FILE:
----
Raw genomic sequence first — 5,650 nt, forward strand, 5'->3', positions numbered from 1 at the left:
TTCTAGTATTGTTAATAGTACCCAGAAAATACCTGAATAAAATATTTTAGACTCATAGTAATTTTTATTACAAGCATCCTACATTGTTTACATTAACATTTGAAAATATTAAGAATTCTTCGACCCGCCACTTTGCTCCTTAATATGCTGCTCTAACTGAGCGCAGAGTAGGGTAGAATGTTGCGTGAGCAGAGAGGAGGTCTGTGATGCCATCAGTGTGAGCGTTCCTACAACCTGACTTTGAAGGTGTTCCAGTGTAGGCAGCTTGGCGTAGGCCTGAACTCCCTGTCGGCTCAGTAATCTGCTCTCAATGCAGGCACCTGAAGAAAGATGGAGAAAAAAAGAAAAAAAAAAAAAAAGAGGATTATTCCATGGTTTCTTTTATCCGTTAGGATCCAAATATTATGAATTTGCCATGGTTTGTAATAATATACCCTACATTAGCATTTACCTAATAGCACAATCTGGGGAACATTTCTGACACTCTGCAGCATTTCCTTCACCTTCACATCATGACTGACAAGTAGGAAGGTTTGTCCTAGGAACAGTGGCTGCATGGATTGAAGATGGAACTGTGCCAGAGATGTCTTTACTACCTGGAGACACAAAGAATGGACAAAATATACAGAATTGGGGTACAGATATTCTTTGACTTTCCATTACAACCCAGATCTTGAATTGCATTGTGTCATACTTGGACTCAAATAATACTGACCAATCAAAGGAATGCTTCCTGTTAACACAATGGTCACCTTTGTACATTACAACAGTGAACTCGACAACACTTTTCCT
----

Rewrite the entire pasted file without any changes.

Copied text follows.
Raw genomic sequence first — 5,650 nt, forward strand, 5'->3', positions numbered from 1 at the left:
TTCTAGTATTGTTAATAGTACCCAGAAAATACCTGAATAAAATATTTTAGACTCATAGTAATTTTTATTACAAGCATCCTACATTGTTTACATTAACATTTGAAAATATTAAGAATTCTTCGACCCGCCACTTTGCTCCTTAATATGCTGCTCTAACTGAGCGCAGAGTAGGGTAGAATGTTGCGTGAGCAGAGAGGAGGTCTGTGATGCCATCAGTGTGAGCGTTCCTACAACCTGACTTTGAAGGTGTTCCAGTGTAGGCAGCTTGGCGTAGGCCTGAACTCCCTGTCGGCTCAGTAATCTGCTCTCAATGCAGGCACCTGAAGAAAGATGGAGAAAAAAAGAAAAAAAAAAAAAAAGAGGATTATTCCATGGTTTCTTTTATCCGTTAGGATCCAAATATTATGAATTTGCCATGGTTTGTAATAATATACCCTACATTAGCATTTACCTAATAGCACAATCTGGGGAACATTTCTGACACTCTGCAGCATTTCCTTCACCTTCACATCATGACTGACAAGTAGGAAGGTTTGTCCTAGGAACAGTGGCTGCATGGATTGAAGATGGAACTGTGCCAGAGATGTCTTTACTACCTGGAGACACAAAGAATGGACAAAATATACAGAATTGGGGTACAGATATTCTTTGACTTTCCATTACAACCCAGATCTTGAATTGCATTGTGTCATACTTGGACTCAAATAATACTGACCAATCAAAGGAATGCTTCCTGTTAACACAATGGTCACCTTTGTACATTACAACAGTGAACTCGACAACACTTTTCCT